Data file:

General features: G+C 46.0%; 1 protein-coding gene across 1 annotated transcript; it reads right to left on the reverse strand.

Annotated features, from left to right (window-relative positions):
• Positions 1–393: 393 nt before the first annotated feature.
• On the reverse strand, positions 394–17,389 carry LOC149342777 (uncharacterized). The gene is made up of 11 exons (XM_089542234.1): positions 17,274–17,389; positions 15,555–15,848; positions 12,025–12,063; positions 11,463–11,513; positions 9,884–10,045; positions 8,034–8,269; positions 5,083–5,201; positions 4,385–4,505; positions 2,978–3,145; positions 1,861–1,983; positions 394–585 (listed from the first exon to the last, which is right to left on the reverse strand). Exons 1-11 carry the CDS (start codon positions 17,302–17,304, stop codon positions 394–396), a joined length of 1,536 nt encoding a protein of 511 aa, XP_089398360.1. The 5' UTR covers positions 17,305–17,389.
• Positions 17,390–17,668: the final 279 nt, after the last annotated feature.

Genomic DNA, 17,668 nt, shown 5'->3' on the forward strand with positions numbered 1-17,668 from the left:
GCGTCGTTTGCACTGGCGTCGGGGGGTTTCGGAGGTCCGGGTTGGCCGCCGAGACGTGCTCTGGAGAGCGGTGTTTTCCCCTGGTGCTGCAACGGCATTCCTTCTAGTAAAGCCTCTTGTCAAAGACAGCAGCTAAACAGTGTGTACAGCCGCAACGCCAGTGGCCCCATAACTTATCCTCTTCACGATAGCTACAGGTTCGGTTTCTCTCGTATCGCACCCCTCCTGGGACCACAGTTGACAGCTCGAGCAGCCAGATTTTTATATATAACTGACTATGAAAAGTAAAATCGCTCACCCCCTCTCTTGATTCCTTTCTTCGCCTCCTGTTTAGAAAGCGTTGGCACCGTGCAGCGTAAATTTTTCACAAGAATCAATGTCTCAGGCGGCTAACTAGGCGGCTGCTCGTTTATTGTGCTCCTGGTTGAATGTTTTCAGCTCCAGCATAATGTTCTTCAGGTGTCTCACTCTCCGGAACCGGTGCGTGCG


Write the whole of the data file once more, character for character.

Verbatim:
General features: G+C 46.0%; 1 protein-coding gene across 1 annotated transcript; it reads right to left on the reverse strand.

Annotated features, from left to right (window-relative positions):
• Positions 1–393: 393 nt before the first annotated feature.
• On the reverse strand, positions 394–17,389 carry LOC149342777 (uncharacterized). The gene is made up of 11 exons (XM_089542234.1): positions 17,274–17,389; positions 15,555–15,848; positions 12,025–12,063; positions 11,463–11,513; positions 9,884–10,045; positions 8,034–8,269; positions 5,083–5,201; positions 4,385–4,505; positions 2,978–3,145; positions 1,861–1,983; positions 394–585 (listed from the first exon to the last, which is right to left on the reverse strand). Exons 1-11 carry the CDS (start codon positions 17,302–17,304, stop codon positions 394–396), a joined length of 1,536 nt encoding a protein of 511 aa, XP_089398360.1. The 5' UTR covers positions 17,305–17,389.
• Positions 17,390–17,668: the final 279 nt, after the last annotated feature.

Genomic DNA, 17,668 nt, shown 5'->3' on the forward strand with positions numbered 1-17,668 from the left:
GCGTCGTTTGCACTGGCGTCGGGGGGTTTCGGAGGTCCGGGTTGGCCGCCGAGACGTGCTCTGGAGAGCGGTGTTTTCCCCTGGTGCTGCAACGGCATTCCTTCTAGTAAAGCCTCTTGTCAAAGACAGCAGCTAAACAGTGTGTACAGCCGCAACGCCAGTGGCCCCATAACTTATCCTCTTCACGATAGCTACAGGTTCGGTTTCTCTCGTATCGCACCCCTCCTGGGACCACAGTTGACAGCTCGAGCAGCCAGATTTTTATATATAACTGACTATGAAAAGTAAAATCGCTCACCCCCTCTCTTGATTCCTTTCTTCGCCTCCTGTTTAGAAAGCGTTGGCACCGTGCAGCGTAAATTTTTCACAAGAATCAATGTCTCAGGCGGCTAACTAGGCGGCTGCTCGTTTATTGTGCTCCTGGTTGAATGTTTTCAGCTCCAGCATAATGTTCTTCAGGTGTCTCACTCTCCGGAACCGGTGCGTGCG